A thrombosis is a blood clot that develops within veins or sometimes arteries in the body. Thrombosis may be serious or inconvenient and often occurs as a complication of a procedure, medication, or other
disease. Left untreated, a thrombosis can cause long-term problems, such as chronic swelling, pain, or even permanent damage to internal organs.
Thrombophilia refers to anything
that increases one’s tendency to develop blood clots. Thrombosis in children is
uncommon and is most often seen in children with complex medical problems or
procedures. Thrombophilia can be considered the opposite of hemophilia, a
disorder that prevents blood from clotting.
Children and young adults with blood
clots are treated through the Dana-Farber/Boston Children’s Thrombosis and Anticoagulation Program. Through our unique
program, we can quickly identify children who need anticoagulation medications
(or “blood-thinners”) using established monitoring and risk identification
guidelines. Children outside of the hospital visit our outpatient center
staffed by pediatric hematologists and pediatric hematology nurse practitioners
with specialized expertise in the diagnosis and treatment of thrombosis.
Thrombophilia refers to a group of disorders that increases
a child’s tendency to develop dangerous blood clots. There are two main types
Thrombosis symptoms in children can
vary significantly depending on the size and location of the blood clot, and
each child may experience symptoms differently. A thrombosis may occur anywhere
in a child’s body, but most are in the legs or arms (deep vein thrombosis or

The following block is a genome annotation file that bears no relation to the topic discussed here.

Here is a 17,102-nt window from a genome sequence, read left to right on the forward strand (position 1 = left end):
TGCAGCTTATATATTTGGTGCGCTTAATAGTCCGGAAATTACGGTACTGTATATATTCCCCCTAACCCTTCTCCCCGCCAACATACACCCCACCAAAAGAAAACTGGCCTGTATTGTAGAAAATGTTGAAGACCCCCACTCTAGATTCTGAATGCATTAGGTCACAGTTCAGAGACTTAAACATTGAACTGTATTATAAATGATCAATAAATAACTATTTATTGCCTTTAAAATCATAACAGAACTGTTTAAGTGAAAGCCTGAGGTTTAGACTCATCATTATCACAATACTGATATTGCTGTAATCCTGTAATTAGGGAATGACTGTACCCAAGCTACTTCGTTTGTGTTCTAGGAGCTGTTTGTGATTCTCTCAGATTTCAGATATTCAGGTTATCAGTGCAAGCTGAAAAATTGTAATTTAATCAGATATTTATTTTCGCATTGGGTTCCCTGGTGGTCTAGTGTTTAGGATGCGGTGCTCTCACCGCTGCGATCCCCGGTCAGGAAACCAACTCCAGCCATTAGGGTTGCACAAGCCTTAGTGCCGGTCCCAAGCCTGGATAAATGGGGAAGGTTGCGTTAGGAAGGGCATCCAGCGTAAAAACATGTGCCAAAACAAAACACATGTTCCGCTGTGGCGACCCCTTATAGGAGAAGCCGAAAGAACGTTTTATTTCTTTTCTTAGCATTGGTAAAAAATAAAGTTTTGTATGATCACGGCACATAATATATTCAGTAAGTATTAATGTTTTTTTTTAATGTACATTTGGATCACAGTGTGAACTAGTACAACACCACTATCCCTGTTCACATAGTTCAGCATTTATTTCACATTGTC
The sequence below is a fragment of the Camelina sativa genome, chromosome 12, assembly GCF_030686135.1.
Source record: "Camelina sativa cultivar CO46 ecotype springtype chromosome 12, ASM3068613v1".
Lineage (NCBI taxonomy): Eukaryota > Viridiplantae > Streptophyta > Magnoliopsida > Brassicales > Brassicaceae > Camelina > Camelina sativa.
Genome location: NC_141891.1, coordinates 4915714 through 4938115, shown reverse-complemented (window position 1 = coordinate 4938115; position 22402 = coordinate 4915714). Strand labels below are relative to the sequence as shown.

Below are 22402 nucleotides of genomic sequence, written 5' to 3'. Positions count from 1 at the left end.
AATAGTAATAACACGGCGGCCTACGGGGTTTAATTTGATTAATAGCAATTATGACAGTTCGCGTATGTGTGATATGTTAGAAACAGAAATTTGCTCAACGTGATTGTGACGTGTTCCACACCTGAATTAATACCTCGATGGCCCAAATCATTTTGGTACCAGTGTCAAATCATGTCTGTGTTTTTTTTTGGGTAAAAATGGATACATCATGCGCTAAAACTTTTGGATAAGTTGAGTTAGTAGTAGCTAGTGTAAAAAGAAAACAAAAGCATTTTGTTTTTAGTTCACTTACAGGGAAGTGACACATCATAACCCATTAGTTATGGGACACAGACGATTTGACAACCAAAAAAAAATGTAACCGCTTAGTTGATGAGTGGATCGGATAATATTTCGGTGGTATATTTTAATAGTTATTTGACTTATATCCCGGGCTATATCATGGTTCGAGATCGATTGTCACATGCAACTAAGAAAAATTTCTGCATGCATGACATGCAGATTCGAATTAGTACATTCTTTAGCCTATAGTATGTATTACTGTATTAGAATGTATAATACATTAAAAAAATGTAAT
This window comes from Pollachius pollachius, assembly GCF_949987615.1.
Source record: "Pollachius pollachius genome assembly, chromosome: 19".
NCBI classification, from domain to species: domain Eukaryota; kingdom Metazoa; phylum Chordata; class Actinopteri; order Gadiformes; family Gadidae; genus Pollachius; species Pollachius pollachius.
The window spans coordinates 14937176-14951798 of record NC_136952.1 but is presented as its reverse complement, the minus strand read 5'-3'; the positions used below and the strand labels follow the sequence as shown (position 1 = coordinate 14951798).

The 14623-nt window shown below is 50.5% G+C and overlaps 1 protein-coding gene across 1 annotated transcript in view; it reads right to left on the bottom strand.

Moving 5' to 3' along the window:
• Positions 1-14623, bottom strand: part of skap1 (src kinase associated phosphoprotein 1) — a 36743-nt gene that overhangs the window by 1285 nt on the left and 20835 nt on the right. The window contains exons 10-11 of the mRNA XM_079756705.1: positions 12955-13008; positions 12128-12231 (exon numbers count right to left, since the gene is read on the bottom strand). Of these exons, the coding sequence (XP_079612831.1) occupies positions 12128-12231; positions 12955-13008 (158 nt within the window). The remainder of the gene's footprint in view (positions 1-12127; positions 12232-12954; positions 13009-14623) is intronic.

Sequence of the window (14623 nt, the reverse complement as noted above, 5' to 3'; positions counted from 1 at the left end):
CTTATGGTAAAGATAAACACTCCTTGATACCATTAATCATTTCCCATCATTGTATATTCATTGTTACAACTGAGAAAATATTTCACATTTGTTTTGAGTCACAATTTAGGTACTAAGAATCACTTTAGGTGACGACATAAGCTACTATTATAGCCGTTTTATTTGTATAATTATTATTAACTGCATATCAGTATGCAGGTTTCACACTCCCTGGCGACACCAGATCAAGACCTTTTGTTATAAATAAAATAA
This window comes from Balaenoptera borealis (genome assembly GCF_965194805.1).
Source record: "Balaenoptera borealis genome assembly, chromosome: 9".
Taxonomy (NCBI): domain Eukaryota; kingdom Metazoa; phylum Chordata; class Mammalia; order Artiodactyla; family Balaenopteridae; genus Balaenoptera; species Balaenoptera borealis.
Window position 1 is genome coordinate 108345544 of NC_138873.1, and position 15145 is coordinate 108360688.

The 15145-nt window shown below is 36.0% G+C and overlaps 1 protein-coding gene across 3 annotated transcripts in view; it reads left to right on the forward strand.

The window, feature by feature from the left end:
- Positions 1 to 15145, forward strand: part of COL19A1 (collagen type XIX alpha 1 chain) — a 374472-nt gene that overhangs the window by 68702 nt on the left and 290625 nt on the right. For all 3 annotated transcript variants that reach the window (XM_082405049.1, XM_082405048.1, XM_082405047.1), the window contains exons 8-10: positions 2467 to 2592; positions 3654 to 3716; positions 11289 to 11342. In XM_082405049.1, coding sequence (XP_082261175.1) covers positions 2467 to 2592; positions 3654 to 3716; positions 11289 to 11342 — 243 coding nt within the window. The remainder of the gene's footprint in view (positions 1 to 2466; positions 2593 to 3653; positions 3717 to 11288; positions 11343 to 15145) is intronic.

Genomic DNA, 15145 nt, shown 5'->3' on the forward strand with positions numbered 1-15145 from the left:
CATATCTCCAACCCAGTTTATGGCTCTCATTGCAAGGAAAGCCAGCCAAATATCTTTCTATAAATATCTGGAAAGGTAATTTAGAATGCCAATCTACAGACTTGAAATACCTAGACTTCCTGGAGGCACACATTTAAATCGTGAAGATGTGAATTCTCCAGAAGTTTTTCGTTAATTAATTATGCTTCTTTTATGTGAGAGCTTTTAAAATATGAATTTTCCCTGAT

DVT) or lungs (pulmonary embolism). Other types of thrombosis include sinus
venous thrombosis and arterial thrombosis.
Children with a thrombosis in the legs
or arms may have the following symptoms:
If a child has a pulmonary
embolism, he/she may experience:
A pulmonary embolus is a life threatening medical emergency and you should seek help immediately if you suspect this condition in your child.
It is important to understand that some thrombosis symptoms may
resemble those of other more common medical problems. Because some of these
symptoms can also point to other conditions, it’s important to have your child
evaluated by a qualified medical professional for an accurate diagnosis and
prompt treatment. If you have a family history of thrombosis, it is important
to bring this up during evaluation for these symptoms.
There are three categories of
causes of thrombosis: damage to the blood vessel (e.g. catheter or surgery),
slowed blood flow (e.g. immobility), and/or thrombophilia (e.g. if the blood
itself is more likely to clot).
Causes of thrombosis depend
on whether your child has inherited or acquired thrombosis. Inherited
thrombophilia is caused by certain genetic conditions including Factor V Leiden, Prothrombin gene
mutation, or deficiencies
of protein C, protein S, or antithrombin. While we do not always
recommend blood testing for these conditions, we will discuss this option with you.
Acquired thrombophilia is caused by lifestyle factors or
medical conditions including immobility, obesity, a sedentary lifestyle, or trauma. In teens and adults, risk factors
also may include smoking
or oral contraceptive use. Some patients with chronic inflammation or
rheumatologic disorders may develop antiphospholipid antibody syndrome, a
disorder where antibodies produced by the patient cause thrombosis to occur.
The first step in treating your child is forming an accurate
and complete diagnosis. If thrombosis is suspected, imaging is done to confirm
the diagnosis and to define where the blood clot starts and ends. Thrombosis is sometimes found accidentally but mostly because patients develop signs and symptoms of a blood clot.
If your child is suspected of having a thrombosis, diagnostic tests may include:
There may be other diagnostic tests that your doctor will discuss with
you depending on your child's individual situation. After we complete all